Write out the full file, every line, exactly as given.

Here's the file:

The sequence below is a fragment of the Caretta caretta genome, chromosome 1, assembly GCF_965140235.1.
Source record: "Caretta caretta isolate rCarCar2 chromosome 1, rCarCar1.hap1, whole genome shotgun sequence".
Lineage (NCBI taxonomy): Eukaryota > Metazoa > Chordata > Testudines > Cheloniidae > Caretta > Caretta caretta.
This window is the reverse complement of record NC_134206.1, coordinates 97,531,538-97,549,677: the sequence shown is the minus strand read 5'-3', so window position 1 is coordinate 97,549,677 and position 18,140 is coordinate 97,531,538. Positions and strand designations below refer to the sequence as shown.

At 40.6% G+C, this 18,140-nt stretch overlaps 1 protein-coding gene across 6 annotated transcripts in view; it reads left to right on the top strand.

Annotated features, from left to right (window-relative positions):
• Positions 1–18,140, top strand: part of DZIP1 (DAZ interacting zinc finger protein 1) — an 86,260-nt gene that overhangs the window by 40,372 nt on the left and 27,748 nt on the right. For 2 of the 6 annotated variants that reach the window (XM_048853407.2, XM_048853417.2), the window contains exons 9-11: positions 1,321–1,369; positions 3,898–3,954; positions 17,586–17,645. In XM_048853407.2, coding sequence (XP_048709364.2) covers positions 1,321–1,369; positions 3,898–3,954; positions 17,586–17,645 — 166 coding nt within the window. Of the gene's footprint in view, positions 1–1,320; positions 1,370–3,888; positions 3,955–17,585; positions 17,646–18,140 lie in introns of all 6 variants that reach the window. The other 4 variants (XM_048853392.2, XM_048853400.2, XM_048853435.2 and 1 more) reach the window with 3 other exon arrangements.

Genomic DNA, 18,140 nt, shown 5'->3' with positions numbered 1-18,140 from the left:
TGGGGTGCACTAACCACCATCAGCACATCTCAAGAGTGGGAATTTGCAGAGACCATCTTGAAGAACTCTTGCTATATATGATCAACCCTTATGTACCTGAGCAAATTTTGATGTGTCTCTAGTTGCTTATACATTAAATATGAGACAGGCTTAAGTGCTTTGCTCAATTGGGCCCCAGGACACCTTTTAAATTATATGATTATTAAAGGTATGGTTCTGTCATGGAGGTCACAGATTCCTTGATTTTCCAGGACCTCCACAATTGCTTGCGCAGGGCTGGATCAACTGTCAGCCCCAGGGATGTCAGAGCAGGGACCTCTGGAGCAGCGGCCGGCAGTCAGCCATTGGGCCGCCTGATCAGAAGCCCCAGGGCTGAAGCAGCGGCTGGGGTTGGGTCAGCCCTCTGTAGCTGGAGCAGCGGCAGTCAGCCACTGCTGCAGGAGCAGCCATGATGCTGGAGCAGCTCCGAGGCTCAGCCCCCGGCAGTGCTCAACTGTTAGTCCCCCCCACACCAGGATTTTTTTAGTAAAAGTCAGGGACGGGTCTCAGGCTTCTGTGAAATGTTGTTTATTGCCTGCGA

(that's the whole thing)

The sequence below is a fragment of the Caretta caretta genome, chromosome 1, assembly GCF_965140235.1.
Source record: "Caretta caretta isolate rCarCar2 chromosome 1, rCarCar1.hap1, whole genome shotgun sequence".
Lineage (NCBI taxonomy): Eukaryota > Metazoa > Chordata > Testudines > Cheloniidae > Caretta > Caretta caretta.
This window is the reverse complement of record NC_134206.1, coordinates 97,531,538-97,549,677: the sequence shown is the minus strand read 5'-3', so window position 1 is coordinate 97,549,677 and position 18,140 is coordinate 97,531,538. Positions and strand designations below refer to the sequence as shown.

At 40.6% G+C, this 18,140-nt stretch overlaps 1 protein-coding gene across 6 annotated transcripts in view; it reads left to right on the top strand.

Annotated features, from left to right (window-relative positions):
• Positions 1–18,140, top strand: part of DZIP1 (DAZ interacting zinc finger protein 1) — an 86,260-nt gene that overhangs the window by 40,372 nt on the left and 27,748 nt on the right. For 2 of the 6 annotated variants that reach the window (XM_048853407.2, XM_048853417.2), the window contains exons 9-11: positions 1,321–1,369; positions 3,898–3,954; positions 17,586–17,645. In XM_048853407.2, coding sequence (XP_048709364.2) covers positions 1,321–1,369; positions 3,898–3,954; positions 17,586–17,645 — 166 coding nt within the window. Of the gene's footprint in view, positions 1–1,320; positions 1,370–3,888; positions 3,955–17,585; positions 17,646–18,140 lie in introns of all 6 variants that reach the window. The other 4 variants (XM_048853392.2, XM_048853400.2, XM_048853435.2 and 1 more) reach the window with 3 other exon arrangements.

Genomic DNA, 18,140 nt, shown 5'->3' with positions numbered 1-18,140 from the left:
TGGGGTGCACTAACCACCATCAGCACATCTCAAGAGTGGGAATTTGCAGAGACCATCTTGAAGAACTCTTGCTATATATGATCAACCCTTATGTACCTGAGCAAATTTTGATGTGTCTCTAGTTGCTTATACATTAAATATGAGACAGGCTTAAGTGCTTTGCTCAATTGGGCCCCAGGACACCTTTTAAATTATATGATTATTAAAGGTATGGTTCTGTCATGGAGGTCACAGATTCCTTGATTTTCCAGGACCTCCACAATTGCTTGCGCAGGGCTGGATCAACTGTCAGCCCCAGGGATGTCAGAGCAGGGACCTCTGGAGCAGCGGCCGGCAGTCAGCCATTGGGCCGCCTGATCAGAAGCCCCAGGGCTGAAGCAGCGGCTGGGGTTGGGTCAGCCCTCTGTAGCTGGAGCAGCGGCAGTCAGCCACTGCTGCAGGAGCAGCCATGATGCTGGAGCAGCTCCGAGGCTCAGCCCCCGGCAGTGCTCAACTGTTAGTCCCCCCCACACCAGGATTTTTTTAGTAAAAGTCAGGGACGGGTCTCAGGCTTCTGTGAAATGTTGTTTATTGCCTGCGA